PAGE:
• The Engineering School Deans, lacking any authority to “at-will” terminate a professor for any reason or no reason (like all of Silicon Valley’s Directors of Engineering), need to clean their house of the dead-wood.

        Inside Hire Education recently published “First, summon the image of a tweed-clad, gray-haired professor exiting
        the halls of academe at the end of his career — only to be replaced by
        an underpaid adjunct, whose credentials and teaching skills may well be
        far better than those the newly emeritus had when he started.” …

        More people are noticing what is and is not being delivered. Time you notice too. Cumbersome non-academic work practices having no value add to L-E-A-R-N-I-N-G? Real nice your faculty have published papers and received various mutual admiration society awards, but shouldn’t they have the ability to verbally communicate information or do they need teleprompters too? How about the ability to edit the textbook publisher provided power point (from four-editions ago!!!) to make it more current?

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  • Digpen997

    “Quench the fire”? You need to go back to Basic English classes first.

  • Huo Yuping

    The real problem is not whether to dropout or not. It is what is the university education offering to us. Certainly, the knowledge and the skills that universities provide for students are highly valuable, but the recent system of university education may be chaining not only the students, but also the whole society at the same time.

    Mr. Tom Katsouleas said “It is during one’s undergraduate years that one discovers oneself, where one fits into the world and what it means to be human.”

    But the truth is that students have to decide which school they want to apply for before they enter the university, the undergraduate education actually doesn’t give them time to discover themselves. When they find what they really want, they’ve wasted a lot of time and money already. Mr. Tom Katsouleas is the dean of the School of Engineering, not the School of Discoverying Yourself. But, seemingly, he didn’t realize it, he didn’t realize the fact that though a university can offer the knowledge of almost all aspects, what it provides to a single student with the recent system is very limited. So, how funny it is to see some of those deans even count “making friends” into the value of university education!

    The knowledge and the way of educating are different. Dropouting is not saying “no” to the knowledge but to the education system that claims to provide it.

  • as the person who drop the university for 2 years and than came back, I may say that it was really hard and no sense to come back. But it was really stupid to drop the studies. I was successful in developing my business but if I never attended the university I’d never build my company. I’m from Ukraine and studied in best Ukrainian university – “Kyiv-Mohyla Academy”. It is the only one really liberal educational institution in the country – all others are post-USSR institutions where you’re fought only how to retell what was written in the old books (I also have 2 years experience of studying in such kind of institution). But even dropping the post-USSR university will not make you happy.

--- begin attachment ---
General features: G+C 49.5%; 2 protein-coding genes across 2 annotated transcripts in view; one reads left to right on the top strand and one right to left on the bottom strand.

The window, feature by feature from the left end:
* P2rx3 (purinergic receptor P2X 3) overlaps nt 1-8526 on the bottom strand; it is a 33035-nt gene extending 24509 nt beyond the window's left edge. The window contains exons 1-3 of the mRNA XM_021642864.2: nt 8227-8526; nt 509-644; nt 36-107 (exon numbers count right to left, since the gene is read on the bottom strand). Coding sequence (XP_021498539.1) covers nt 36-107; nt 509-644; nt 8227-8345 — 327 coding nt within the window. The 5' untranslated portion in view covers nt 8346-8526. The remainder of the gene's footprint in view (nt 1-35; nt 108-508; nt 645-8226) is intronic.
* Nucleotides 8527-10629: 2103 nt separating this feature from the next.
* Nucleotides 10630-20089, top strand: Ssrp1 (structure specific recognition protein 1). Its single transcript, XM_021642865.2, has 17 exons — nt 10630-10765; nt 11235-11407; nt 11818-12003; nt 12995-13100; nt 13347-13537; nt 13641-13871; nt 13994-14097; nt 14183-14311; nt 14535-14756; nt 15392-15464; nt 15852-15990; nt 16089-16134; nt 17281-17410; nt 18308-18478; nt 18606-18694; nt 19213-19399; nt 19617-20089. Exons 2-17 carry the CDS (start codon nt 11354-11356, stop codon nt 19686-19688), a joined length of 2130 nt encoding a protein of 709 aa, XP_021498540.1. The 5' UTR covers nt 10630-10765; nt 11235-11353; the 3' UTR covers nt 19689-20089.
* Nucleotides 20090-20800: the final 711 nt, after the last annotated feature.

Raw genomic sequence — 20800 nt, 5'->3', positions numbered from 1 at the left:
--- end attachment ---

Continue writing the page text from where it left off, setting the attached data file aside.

I think that universities everywhere in the world must develop some business incubators inside the campus but completely independent – that will be real school and real practice. I think most of the students will see how hard is to to build a compny and that 90% of new start ups become broke very soon.

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  • FUNNY – “Try getting a job at Microsoft, Facebook, or Apple. If you don’t have a degree, there is almost no chance that you will make it past HR.” Hardy-har-har

    FUNNIER – “Try submitting your resume with a Tier 1 Engineering Degree at the Microsoft, Facebook, or Apple website. Good luck finding out what happened to it. Did a human look at it yet? Did the hiring manager even see it. Try remembering what job you applied for weeks earlier, when you are cold-called by the recruiter.” Are you laughing? Many are not laughing.

    Your blog post should be read in the context of:
    (a) Forbes Magazine blog “Gales Of Creative Instruction” by Jerry Bowyer …
    (b) “The Unexamined Veil of Tenure” by Steve Cohen …

    Suppose my cube buddy is trying to go back to school part-time in the evenings to get a technical masters degree from [redacted state run degree granting institution] here in Silicon Valley? Is this ivory tower institution “with-it” in the sense that my cube buddy can avoid:

    (a) CUMBERSOME WORK PRACTICES – why must any working tech professional have to stand in line with immature kids in the middle of the working day, to get a signature on a dead tree piece of paper at a registers office? Could the registers office be open at 9pm in the evening for the working professional? Did it occur to the valley’s engineering schools that working adults don’t have time for high school crap? Did it occur to engineering schools that maybe there are some bright kids out there that also don’t have time for high school crap when attending college?